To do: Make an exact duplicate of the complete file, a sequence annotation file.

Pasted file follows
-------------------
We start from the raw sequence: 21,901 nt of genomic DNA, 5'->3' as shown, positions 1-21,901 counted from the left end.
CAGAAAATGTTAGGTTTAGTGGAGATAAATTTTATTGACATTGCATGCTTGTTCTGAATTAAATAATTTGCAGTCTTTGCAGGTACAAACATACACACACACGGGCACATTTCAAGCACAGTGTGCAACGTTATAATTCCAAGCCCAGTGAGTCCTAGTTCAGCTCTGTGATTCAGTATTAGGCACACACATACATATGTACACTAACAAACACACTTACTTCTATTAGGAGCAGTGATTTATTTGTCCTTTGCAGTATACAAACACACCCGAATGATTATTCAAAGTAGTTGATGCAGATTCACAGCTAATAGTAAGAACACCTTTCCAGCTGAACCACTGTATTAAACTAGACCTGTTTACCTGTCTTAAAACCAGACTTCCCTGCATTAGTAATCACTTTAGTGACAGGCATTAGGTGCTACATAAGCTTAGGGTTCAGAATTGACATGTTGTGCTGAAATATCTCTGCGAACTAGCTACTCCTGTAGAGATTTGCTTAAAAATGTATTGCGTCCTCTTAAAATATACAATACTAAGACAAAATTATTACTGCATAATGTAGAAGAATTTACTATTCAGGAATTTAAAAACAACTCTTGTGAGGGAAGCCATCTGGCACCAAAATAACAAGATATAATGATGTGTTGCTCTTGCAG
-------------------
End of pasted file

We start from the raw sequence: 21,901 nt of genomic DNA, 5'->3' as shown, positions 1-21,901 counted from the left end.
CAGAAAATGTTAGGTTTAGTGGAGATAAATTTTATTGACATTGCATGCTTGTTCTGAATTAAATAATTTGCAGTCTTTGCAGGTACAAACATACACACACACGGGCACATTTCAAGCACAGTGTGCAACGTTATAATTCCAAGCCCAGTGAGTCCTAGTTCAGCTCTGTGATTCAGTATTAGGCACACACATACATATGTACACTAACAAACACACTTACTTCTATTAGGAGCAGTGATTTATTTGTCCTTTGCAGTATACAAACACACCCGAATGATTATTCAAAGTAGTTGATGCAGATTCACAGCTAATAGTAAGAACACCTTTCCAGCTGAACCACTGTATTAAACTAGACCTGTTTACCTGTCTTAAAACCAGACTTCCCTGCATTAGTAATCACTTTAGTGACAGGCATTAGGTGCTACATAAGCTTAGGGTTCAGAATTGACATGTTGTGCTGAAATATCTCTGCGAACTAGCTACTCCTGTAGAGATTTGCTTAAAAATGTATTGCGTCCTCTTAAAATATACAATACTAAGACAAAATTATTACTGCATAATGTAGAAGAATTTACTATTCAGGAATTTAAAAACAACTCTTGTGAGGGAAGCCATCTGGCACCAAAATAACAAGATATAATGATGTGTTGCTCTTGCAG